October 2016 Skies
Not all sky watching happens at night. This month I want you to try to go outside right at sunset and look to the east. Notice the deep blue-gray band near the horizon. It’s going to be darker than the twilight sky. As the sun sets, this band rises higher into the sky. Maybe you’ve guessed already that the dark band is the Earth’s shadow cast out into space. It’s even curved just like the Earth. It’s visible in the morning too in the western sky as the sun rises in the east. This shadow extends for hundreds of thousands of miles into space. When that shadow crosses the Moon, we see a lunar eclipse.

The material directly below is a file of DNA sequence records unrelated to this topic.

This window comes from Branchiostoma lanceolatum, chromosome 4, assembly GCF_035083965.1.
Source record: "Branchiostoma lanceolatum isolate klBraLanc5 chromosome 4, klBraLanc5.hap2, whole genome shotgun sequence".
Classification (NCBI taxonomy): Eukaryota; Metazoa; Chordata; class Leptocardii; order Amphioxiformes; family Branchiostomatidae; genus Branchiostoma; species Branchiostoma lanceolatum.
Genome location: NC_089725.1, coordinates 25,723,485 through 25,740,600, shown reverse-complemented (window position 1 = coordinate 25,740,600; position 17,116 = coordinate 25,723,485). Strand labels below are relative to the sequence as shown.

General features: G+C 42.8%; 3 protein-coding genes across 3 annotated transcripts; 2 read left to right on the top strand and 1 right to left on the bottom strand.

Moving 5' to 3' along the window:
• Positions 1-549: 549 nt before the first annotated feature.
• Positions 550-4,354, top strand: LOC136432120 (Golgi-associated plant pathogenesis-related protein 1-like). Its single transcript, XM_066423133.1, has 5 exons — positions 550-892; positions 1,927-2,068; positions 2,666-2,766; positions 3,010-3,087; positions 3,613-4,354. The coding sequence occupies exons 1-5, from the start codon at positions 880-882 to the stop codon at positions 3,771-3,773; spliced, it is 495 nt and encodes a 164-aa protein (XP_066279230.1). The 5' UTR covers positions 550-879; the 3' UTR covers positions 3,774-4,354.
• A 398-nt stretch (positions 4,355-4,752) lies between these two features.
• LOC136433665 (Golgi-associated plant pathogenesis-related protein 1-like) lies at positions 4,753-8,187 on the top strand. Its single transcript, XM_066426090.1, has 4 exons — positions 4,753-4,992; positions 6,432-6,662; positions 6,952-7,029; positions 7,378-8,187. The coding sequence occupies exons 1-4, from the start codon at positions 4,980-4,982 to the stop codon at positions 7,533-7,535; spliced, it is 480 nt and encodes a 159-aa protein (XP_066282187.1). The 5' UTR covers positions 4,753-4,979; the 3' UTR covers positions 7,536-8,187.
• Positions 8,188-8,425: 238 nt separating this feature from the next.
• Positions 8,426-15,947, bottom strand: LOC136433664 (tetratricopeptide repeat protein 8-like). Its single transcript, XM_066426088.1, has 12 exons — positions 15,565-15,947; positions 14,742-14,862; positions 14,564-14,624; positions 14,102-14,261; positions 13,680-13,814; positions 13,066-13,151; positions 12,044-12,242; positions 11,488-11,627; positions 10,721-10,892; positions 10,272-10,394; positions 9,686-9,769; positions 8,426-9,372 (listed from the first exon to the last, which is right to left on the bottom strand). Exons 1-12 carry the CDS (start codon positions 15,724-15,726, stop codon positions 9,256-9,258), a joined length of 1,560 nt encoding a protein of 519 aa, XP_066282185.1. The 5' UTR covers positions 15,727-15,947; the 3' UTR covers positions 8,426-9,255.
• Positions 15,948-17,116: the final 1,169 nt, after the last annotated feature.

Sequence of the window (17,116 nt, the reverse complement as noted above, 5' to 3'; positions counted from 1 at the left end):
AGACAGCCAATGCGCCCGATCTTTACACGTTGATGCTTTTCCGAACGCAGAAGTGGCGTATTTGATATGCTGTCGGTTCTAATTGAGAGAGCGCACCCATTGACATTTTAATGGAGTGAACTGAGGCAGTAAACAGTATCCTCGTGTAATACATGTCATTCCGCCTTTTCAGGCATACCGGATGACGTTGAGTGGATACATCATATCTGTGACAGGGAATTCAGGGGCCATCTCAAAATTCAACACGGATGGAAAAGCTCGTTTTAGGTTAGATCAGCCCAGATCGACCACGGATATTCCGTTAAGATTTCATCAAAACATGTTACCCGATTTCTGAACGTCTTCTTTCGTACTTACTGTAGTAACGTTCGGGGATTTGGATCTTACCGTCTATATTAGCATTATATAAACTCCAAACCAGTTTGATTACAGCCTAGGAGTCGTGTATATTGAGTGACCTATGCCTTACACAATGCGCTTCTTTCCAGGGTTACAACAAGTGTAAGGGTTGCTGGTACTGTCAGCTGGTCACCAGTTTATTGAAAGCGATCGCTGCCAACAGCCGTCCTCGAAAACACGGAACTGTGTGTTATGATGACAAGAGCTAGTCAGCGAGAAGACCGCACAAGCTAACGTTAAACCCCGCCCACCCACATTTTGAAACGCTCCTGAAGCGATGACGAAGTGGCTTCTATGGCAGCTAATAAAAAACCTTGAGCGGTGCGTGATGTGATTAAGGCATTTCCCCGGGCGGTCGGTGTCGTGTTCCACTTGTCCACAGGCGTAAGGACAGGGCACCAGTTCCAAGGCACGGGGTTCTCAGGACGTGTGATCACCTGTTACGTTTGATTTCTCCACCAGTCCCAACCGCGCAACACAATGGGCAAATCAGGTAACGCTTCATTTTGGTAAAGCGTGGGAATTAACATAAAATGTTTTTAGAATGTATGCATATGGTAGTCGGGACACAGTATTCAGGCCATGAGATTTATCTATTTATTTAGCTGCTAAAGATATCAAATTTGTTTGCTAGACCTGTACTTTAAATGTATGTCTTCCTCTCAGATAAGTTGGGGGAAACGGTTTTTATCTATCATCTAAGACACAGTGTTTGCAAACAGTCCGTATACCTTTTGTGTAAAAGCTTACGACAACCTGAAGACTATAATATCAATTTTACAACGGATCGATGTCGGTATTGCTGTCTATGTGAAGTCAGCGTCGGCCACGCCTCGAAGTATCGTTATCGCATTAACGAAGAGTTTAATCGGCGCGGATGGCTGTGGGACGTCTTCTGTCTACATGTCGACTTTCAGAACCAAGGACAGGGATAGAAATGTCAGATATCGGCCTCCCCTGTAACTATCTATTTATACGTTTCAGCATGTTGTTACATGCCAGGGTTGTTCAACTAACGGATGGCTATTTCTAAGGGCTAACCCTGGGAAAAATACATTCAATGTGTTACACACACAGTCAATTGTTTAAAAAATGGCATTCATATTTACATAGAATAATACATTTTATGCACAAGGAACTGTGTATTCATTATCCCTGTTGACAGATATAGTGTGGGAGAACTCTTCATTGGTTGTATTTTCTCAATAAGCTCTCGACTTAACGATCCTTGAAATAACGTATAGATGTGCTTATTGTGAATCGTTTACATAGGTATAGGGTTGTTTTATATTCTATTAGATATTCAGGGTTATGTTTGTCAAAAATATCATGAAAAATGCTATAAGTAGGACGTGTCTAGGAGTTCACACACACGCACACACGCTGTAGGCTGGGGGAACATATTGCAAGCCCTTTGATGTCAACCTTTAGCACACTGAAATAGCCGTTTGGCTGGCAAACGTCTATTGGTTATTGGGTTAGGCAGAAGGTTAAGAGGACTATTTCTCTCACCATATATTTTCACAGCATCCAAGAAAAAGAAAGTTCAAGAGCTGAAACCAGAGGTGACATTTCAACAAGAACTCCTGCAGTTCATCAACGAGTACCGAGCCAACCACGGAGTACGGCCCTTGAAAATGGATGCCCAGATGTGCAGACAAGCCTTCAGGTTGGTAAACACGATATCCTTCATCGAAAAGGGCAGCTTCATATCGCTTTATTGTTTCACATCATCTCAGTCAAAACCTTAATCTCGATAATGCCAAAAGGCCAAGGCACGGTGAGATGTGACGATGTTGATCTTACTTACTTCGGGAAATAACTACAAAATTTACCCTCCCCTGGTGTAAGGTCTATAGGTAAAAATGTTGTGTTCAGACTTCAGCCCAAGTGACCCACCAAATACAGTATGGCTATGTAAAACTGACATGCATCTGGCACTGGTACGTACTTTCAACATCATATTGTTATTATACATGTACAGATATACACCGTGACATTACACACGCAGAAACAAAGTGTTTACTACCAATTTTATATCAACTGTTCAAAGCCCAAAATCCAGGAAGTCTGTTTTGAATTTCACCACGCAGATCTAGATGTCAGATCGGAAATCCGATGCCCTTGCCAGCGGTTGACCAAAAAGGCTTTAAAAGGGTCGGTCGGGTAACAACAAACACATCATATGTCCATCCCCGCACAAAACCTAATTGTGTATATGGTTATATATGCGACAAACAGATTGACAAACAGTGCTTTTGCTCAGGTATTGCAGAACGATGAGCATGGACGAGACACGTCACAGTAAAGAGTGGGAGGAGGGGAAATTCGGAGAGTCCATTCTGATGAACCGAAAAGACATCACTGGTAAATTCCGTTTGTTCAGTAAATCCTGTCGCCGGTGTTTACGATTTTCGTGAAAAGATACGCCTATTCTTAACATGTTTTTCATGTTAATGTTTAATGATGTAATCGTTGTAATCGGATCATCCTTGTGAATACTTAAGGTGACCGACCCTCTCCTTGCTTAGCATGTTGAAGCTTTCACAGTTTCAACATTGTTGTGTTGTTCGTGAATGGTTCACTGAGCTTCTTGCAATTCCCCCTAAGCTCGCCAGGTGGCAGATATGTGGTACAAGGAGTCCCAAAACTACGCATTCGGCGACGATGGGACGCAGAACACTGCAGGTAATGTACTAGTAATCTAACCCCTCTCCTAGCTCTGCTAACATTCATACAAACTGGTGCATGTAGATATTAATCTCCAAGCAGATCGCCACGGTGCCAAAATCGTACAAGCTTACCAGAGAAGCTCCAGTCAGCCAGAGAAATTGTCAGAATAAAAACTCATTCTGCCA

October 16 is the closest Full Moon to Halloween this year. September’s Full Harvest Moon produced the stereotypical haunted sky with spooky clouds hanging in front of the bright Moon. Maybe October’s Full Hunter’s Moon will deliver more photo opportunities. On October 19, look for the Moon very close to the red giant star Aldebaran in the constellation Taurus. Jupiter returns to the morning sky late in October. Also late in October, look to the west as Venus and Saturn come close together. Mars hangs in there as well staying bright in the western sky until the middle of next year when it finally slips into the Sun’s glare.